In the wake of capturing Kut-al-Amara, General Nixon would dearly love to push on towards Baghdad as soon as possible. General Townshend has already outlined a plan. His ships are having extreme trouble navigating the River Tigris above Kut; the river has quickly turned against him, full of difficult shoals and mud-banks. They can’t simply sail on up the river, so instead Townshend proposes sailing as far as is possible (this will prove to be Aziziya, 60 miles above Kut) and then marching another 60 miles. This will bring them to the ruins of the ancient Mesopotamian city Ctesiphon, reputedly once the biggest city in the world. Captured prisoners and other intelligence have told them that this is where the Ottomans will make their major defensive stand.
Townshend will, after the war, claim that he was beginning to have second thoughts about the advisability of this latest phase of operations. It is kind of hard to have any other reaction to that than “Well, you would say that now, wouldn’t you?” But that aside, it is certainly true that there are several things that should have worried anyone with half a brain.
To begin with, let’s consider the supply line, singular. They’re now about 500 miles above Basra. There is no other way to get supplies up to them than by taking them by river, on a journey that could take weeks or months. The only medical facility worth the name in the entire theatre is a single hospital ship, which has been kept back at Basra. The Battle of Es Sinn caused less than 100 dead, but over 1,000 wounded. There simply aren’t enough boats to take them back down the river. This is, to gravely understate the situation, not good for morale.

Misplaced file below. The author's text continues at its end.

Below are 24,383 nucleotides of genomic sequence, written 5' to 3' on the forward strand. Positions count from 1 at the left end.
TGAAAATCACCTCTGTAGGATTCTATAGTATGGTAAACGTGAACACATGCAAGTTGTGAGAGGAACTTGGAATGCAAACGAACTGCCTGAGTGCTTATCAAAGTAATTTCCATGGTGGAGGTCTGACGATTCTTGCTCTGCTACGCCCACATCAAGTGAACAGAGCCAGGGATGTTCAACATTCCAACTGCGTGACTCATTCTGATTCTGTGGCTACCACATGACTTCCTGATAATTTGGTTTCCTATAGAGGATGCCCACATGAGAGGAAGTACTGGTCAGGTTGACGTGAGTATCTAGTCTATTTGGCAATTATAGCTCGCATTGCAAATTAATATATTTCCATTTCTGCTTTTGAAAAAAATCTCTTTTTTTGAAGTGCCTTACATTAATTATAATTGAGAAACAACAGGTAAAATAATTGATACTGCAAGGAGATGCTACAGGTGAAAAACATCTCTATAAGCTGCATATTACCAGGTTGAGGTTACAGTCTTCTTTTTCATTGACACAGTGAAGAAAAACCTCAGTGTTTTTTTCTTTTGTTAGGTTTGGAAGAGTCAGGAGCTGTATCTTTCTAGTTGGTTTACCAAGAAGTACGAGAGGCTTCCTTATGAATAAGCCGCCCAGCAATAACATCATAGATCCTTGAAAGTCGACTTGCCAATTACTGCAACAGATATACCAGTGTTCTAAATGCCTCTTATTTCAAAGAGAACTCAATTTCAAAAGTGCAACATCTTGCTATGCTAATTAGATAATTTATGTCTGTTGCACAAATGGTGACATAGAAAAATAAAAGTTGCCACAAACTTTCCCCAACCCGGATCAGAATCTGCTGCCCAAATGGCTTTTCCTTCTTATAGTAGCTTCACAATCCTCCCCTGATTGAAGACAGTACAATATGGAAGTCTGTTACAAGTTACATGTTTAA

And now, a familiar problem. The Ottomans have, of course, throughout this entire campaign been falling back closer to their heartlands, their supply centres, their sources of reinforcement. They’ll soon have a new commander; the former governor of Belgium, Colmar Freiherr von der Goltz, has been knocking around Constantinople for the last little while, annoying both Liman von Sanders and Enver Pasha in equal measure. Earlier in his career, von der Goltz served twelve years with the Ottoman Army, charged with reorganising and modernising it, and his name is well and fondly remembered among many officers who are now in mid-ranking or senior positions. Enver now has an excellent excuse to get rid of this pain in his arse, and has put him in command of the defence of Baghdad.
And he’s sent more than just one man. The existing commander, Nureddin, has been expecting two divisions’ worth of reinforcements for some time. (They’re still on the march from Van Province, but now only a month or so away.) He’s also used all the local Jandarma he can scrape together to raise an extra division, which has been training at Baghdad for the last few months.
The Ottomans aren’t the only ones expecting reinforcements, but all that Townshend can expect immediately is two hastily-formed brigades from India. Nixon is now raising the possibility of getting the Indian Corps out of the Western Front; once Kitchener’s Army begins arriving in greater numbers after the end of the Battle of Loos, this idea will be looked at more seriously. But the fact remains that the Ottomans are bringing far more men into the theatre than the British Empire.